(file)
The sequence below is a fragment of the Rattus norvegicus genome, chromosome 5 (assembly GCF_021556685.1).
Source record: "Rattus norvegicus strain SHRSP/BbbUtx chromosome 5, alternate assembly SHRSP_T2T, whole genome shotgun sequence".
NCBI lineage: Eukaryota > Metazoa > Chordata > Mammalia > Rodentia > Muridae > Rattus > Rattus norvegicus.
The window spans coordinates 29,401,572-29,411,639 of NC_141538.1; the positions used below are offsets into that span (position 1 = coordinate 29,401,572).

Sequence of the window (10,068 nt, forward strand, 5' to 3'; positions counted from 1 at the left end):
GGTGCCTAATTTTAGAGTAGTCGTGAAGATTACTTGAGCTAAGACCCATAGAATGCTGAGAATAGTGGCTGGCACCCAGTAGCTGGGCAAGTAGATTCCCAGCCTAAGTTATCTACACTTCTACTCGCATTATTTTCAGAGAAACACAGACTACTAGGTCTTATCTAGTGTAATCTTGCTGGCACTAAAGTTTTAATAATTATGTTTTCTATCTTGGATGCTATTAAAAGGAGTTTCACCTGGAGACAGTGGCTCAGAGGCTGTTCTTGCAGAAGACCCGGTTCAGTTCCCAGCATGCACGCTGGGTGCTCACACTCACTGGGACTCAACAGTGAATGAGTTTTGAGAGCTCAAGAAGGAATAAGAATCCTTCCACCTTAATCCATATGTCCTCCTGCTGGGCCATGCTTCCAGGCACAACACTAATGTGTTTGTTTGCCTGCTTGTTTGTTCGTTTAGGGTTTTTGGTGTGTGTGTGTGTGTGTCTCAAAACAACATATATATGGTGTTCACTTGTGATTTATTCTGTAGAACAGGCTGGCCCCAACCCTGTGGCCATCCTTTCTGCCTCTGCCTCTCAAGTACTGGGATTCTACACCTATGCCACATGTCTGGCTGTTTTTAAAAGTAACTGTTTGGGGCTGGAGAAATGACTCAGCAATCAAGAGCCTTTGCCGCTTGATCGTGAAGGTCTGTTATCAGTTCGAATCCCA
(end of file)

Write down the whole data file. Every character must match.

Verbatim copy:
The sequence below is a fragment of the Rattus norvegicus genome, chromosome 5 (assembly GCF_021556685.1).
Source record: "Rattus norvegicus strain SHRSP/BbbUtx chromosome 5, alternate assembly SHRSP_T2T, whole genome shotgun sequence".
NCBI lineage: Eukaryota > Metazoa > Chordata > Mammalia > Rodentia > Muridae > Rattus > Rattus norvegicus.
The window spans coordinates 29,401,572-29,411,639 of NC_141538.1; the positions used below are offsets into that span (position 1 = coordinate 29,401,572).

Sequence of the window (10,068 nt, forward strand, 5' to 3'; positions counted from 1 at the left end):
GGTGCCTAATTTTAGAGTAGTCGTGAAGATTACTTGAGCTAAGACCCATAGAATGCTGAGAATAGTGGCTGGCACCCAGTAGCTGGGCAAGTAGATTCCCAGCCTAAGTTATCTACACTTCTACTCGCATTATTTTCAGAGAAACACAGACTACTAGGTCTTATCTAGTGTAATCTTGCTGGCACTAAAGTTTTAATAATTATGTTTTCTATCTTGGATGCTATTAAAAGGAGTTTCACCTGGAGACAGTGGCTCAGAGGCTGTTCTTGCAGAAGACCCGGTTCAGTTCCCAGCATGCACGCTGGGTGCTCACACTCACTGGGACTCAACAGTGAATGAGTTTTGAGAGCTCAAGAAGGAATAAGAATCCTTCCACCTTAATCCATATGTCCTCCTGCTGGGCCATGCTTCCAGGCACAACACTAATGTGTTTGTTTGCCTGCTTGTTTGTTCGTTTAGGGTTTTTGGTGTGTGTGTGTGTGTGTCTCAAAACAACATATATATGGTGTTCACTTGTGATTTATTCTGTAGAACAGGCTGGCCCCAACCCTGTGGCCATCCTTTCTGCCTCTGCCTCTCAAGTACTGGGATTCTACACCTATGCCACATGTCTGGCTGTTTTTAAAAGTAACTGTTTGGGGCTGGAGAAATGACTCAGCAATCAAGAGCCTTTGCCGCTTGATCGTGAAGGTCTGTTATCAGTTCGAATCCCA